To define the network and host portions of an address, the devices use a separate 32-bit pattern called a subnet mask. We express the subnet mask in the same dotted decimal format as the IPv4 address. The subnet mask is created by placing a binary 1 in each bit position that represents the network portion and placing a binary 0 in each bit position that represents the host portion.

The prefix and the subnet mask are different ways of representing the same thing - the network portion of an address.

Default Subnet Mask:

Class A:

Class B:

Class C:


A routing system used by routers and gateways on the backbone of the Internet for routing packets. CIDR replaces the old class method of allocating 8, 16, or 24 bits to the network ID, and instead allows any number of contiguous bits in the IP address to be allocated as the network ID. For example, if a company needs a few thousand IP addresses for its network, it can allocate 11 or 12 bits of the address for the network ID instead of 8 bits for a class C (which wouldn’t work because you would need to use several class C networks) or 16 bits for class B (which is wasteful).

How It Works?

CIDR assigns a numerical prefix to each IP address. For example, a typical destination IP address using CIDR might be The prefix 13 indicates that the first 13 bits of the IP address identify the network, while the remaining 32 - 13 = 19 bits identify the host. The prefix helps to identify the Internet destination gateway or group of gateways to which the packet will be forwarded. Prefixes vary in size, with longer prefixes indicating more specific   destinations.   Routers   use   the   longest   possible   prefix   in   their   routing tables when determining how to forward each packet. CIDR enables packets to be sent to groups of networks instead of to individual networks, which considerably simplifies the complex routing tables of the Internet’s backbone routers.

How to Create Subnets?

To create subnetworks, you take bits from the host portion of the IP address and reserve them to define the subnet address.

How many bits to borrow?

  1. No of subnetwork = 2BB
  2. of usable hosts per subnetwork=2BR-2



TB=Total bits in host portion

BB=Bits borrowed

BR=Bits Remaining

Subnetting Class C Addresses

There are many different ways to subnet a network. The right way is the way that works best for you. In a Class C address, only 8 bits are available for defining the hosts. Remember that subnet bits start at the left and go to the right, without skipping bits. This means that the only Class C subnet masks can be the following:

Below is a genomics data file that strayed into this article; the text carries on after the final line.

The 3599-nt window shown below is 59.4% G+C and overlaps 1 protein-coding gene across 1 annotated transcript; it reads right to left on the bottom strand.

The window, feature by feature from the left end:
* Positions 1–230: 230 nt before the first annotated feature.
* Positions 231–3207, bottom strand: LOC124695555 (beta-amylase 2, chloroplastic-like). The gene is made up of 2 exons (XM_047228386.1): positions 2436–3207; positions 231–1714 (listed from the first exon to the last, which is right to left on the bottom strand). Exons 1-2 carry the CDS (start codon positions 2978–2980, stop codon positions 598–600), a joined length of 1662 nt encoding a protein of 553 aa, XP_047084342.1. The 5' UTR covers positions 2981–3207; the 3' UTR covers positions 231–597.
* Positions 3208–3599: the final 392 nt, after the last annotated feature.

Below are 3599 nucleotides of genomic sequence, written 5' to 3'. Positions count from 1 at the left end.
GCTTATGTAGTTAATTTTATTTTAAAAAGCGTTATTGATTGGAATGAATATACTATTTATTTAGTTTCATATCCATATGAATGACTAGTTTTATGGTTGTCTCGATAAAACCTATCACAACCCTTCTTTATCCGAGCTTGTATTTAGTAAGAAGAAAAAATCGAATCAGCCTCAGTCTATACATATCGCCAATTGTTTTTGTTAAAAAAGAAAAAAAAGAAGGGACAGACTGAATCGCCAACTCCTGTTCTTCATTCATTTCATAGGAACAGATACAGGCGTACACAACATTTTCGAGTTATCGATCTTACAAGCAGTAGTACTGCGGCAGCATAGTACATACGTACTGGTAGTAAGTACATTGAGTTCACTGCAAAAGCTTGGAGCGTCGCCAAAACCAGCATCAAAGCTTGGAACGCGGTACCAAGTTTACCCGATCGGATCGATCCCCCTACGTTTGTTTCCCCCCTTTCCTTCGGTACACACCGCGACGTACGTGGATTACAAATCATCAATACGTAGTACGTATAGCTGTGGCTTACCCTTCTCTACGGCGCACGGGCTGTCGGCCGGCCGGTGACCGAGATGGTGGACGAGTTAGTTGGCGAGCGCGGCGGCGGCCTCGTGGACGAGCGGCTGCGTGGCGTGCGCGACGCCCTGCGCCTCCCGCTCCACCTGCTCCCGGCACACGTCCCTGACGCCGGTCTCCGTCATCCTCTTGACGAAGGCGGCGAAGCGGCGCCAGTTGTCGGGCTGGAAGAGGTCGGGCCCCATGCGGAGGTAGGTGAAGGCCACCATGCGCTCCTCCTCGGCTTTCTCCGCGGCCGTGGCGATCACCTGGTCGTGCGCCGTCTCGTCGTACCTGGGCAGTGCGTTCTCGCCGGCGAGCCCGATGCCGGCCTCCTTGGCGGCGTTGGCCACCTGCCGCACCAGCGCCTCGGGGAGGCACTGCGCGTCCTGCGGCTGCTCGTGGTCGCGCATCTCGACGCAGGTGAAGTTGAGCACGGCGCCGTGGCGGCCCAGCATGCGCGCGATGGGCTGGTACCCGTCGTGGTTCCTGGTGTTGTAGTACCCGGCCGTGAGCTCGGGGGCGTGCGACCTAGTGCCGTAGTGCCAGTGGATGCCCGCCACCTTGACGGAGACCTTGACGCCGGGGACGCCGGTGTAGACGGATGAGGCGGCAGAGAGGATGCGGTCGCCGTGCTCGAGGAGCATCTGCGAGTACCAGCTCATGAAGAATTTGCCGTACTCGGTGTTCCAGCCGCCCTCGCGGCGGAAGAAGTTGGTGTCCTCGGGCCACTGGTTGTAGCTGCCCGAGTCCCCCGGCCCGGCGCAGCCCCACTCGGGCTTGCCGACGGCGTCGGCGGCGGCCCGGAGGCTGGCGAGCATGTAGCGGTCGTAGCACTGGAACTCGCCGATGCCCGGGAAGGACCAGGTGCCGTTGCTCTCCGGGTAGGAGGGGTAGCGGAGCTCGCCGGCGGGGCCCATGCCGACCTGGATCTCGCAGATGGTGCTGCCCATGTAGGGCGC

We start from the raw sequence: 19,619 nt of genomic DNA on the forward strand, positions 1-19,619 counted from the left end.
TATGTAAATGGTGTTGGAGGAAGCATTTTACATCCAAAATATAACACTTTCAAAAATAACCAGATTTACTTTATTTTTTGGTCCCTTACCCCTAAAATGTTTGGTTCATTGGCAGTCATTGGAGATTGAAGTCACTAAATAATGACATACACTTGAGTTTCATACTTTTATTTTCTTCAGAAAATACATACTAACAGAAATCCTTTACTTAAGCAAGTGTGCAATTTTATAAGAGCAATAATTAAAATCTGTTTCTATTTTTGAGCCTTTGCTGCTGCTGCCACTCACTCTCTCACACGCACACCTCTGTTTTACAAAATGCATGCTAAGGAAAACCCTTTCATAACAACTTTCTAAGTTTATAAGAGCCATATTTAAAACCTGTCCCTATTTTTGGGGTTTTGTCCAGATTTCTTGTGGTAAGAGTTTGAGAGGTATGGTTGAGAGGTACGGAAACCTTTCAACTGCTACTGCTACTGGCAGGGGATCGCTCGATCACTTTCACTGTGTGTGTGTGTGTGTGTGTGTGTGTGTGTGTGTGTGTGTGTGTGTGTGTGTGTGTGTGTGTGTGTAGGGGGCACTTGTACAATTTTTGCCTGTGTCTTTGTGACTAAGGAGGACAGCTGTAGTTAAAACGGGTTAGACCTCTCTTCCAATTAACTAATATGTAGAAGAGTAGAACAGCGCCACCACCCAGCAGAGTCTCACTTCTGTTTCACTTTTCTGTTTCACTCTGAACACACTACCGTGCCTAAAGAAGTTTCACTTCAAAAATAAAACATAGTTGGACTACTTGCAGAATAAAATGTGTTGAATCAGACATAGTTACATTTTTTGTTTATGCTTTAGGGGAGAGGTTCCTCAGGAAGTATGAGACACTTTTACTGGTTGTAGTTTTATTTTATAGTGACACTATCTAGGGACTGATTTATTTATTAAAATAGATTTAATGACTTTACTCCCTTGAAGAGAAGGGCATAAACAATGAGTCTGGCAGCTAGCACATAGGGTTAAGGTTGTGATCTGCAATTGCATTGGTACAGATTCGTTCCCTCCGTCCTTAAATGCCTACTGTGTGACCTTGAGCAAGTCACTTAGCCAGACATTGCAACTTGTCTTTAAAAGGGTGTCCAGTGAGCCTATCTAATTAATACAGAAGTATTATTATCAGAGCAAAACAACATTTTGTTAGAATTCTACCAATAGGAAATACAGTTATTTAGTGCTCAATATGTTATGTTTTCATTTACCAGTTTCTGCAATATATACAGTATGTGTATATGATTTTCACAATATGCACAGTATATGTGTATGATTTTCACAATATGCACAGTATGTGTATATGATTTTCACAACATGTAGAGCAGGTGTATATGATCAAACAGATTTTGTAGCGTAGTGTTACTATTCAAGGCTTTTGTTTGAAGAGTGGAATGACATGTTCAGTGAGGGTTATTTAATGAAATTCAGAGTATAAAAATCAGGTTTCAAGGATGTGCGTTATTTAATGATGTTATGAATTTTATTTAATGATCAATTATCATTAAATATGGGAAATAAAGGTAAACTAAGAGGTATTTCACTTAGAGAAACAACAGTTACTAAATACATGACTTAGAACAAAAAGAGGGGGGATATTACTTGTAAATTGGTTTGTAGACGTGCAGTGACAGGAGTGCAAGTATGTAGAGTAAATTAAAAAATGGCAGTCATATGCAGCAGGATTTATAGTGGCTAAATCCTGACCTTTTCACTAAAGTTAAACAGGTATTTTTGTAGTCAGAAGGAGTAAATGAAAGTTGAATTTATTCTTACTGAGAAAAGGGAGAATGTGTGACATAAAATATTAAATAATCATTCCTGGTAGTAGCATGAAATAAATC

Subnetting Class C Address: (/26)

In this second example, we’re going to subnet the network address using the subnet mask = Network addresses = Subnet mask Now, let’s answer the big five:

How many subnets? Since 192 is 2 bits on (11000000), the answer would be 22 = 4 subnets. How many hosts per subnet? We have 6 host bits off (11000000), so the equation would

be 26 – 2 = 62 hosts.

What are the valid subnets? 256 – 192 = 64. Remember, we start at zero and count in our block size, so our subnets are 0, 64, 128, and 192. (Magic Number=256-Subnet Mask)

What’s the broadcast address for each subnet? The number right before the value of the next subnet is all host bits turned on and equals the broadcast address. For the zero subnet, the next subnet is 64, so the broadcast address for the zero subnet is 63.

What are the valid hosts? These are the numbers between the subnet and broadcast address. The easiest way to find the hosts is to write out the subnet address and the broadcast address. This way, the valid hosts are obvious.

Subnetting Class B Address: (/17) = Network address = Subnet mask

Subnets? 21 = 2 (same as Class C).

Hosts? 215 – 2 = 32,766 (7 bits in the third octet, and 8 in the fourth).

Valid subnets? 256 – 128 = 128. 0, 128. Remember that subnetting is performed in the third octet, so the subnet numbers are really 0.0 and 128.0, as shown in the next table.

These are the exact numbers we used with Class C; we use them in the third octet and add a 0 in the fourth octet for the network address.

Broadcast address for each subnet?

Valid hosts?